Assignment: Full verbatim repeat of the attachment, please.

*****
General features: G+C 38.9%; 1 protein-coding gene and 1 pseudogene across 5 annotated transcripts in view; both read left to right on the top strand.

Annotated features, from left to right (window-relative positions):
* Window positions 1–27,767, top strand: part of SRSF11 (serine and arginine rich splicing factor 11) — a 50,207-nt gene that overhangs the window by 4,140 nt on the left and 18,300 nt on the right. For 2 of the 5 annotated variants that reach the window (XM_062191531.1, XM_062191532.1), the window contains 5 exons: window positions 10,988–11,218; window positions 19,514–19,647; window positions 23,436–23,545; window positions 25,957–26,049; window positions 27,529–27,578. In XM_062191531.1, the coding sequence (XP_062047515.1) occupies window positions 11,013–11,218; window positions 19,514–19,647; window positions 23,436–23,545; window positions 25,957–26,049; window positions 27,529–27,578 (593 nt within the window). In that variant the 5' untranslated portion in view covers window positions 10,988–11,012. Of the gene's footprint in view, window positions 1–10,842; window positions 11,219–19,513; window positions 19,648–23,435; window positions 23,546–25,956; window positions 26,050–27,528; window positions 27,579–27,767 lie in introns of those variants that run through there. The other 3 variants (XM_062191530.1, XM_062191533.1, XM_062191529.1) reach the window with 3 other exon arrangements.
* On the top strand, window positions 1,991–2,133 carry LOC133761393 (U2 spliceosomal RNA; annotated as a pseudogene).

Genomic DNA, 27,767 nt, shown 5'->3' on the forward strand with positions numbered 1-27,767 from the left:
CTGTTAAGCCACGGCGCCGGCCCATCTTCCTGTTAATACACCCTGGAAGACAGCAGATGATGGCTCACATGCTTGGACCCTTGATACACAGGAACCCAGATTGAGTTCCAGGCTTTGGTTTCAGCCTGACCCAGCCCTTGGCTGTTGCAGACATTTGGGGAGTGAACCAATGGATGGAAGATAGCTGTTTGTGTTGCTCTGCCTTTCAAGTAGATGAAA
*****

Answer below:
General features: G+C 38.9%; 1 protein-coding gene and 1 pseudogene across 5 annotated transcripts in view; both read left to right on the top strand.

Annotated features, from left to right (window-relative positions):
* Window positions 1–27,767, top strand: part of SRSF11 (serine and arginine rich splicing factor 11) — a 50,207-nt gene that overhangs the window by 4,140 nt on the left and 18,300 nt on the right. For 2 of the 5 annotated variants that reach the window (XM_062191531.1, XM_062191532.1), the window contains 5 exons: window positions 10,988–11,218; window positions 19,514–19,647; window positions 23,436–23,545; window positions 25,957–26,049; window positions 27,529–27,578. In XM_062191531.1, the coding sequence (XP_062047515.1) occupies window positions 11,013–11,218; window positions 19,514–19,647; window positions 23,436–23,545; window positions 25,957–26,049; window positions 27,529–27,578 (593 nt within the window). In that variant the 5' untranslated portion in view covers window positions 10,988–11,012. Of the gene's footprint in view, window positions 1–10,842; window positions 11,219–19,513; window positions 19,648–23,435; window positions 23,546–25,956; window positions 26,050–27,528; window positions 27,579–27,767 lie in introns of those variants that run through there. The other 3 variants (XM_062191530.1, XM_062191533.1, XM_062191529.1) reach the window with 3 other exon arrangements.
* On the top strand, window positions 1,991–2,133 carry LOC133761393 (U2 spliceosomal RNA; annotated as a pseudogene).

Genomic DNA, 27,767 nt, shown 5'->3' on the forward strand with positions numbered 1-27,767 from the left:
CTGTTAAGCCACGGCGCCGGCCCATCTTCCTGTTAATACACCCTGGAAGACAGCAGATGATGGCTCACATGCTTGGACCCTTGATACACAGGAACCCAGATTGAGTTCCAGGCTTTGGTTTCAGCCTGACCCAGCCCTTGGCTGTTGCAGACATTTGGGGAGTGAACCAATGGATGGAAGATAGCTGTTTGTGTTGCTCTGCCTTTCAAGTAGATGAAA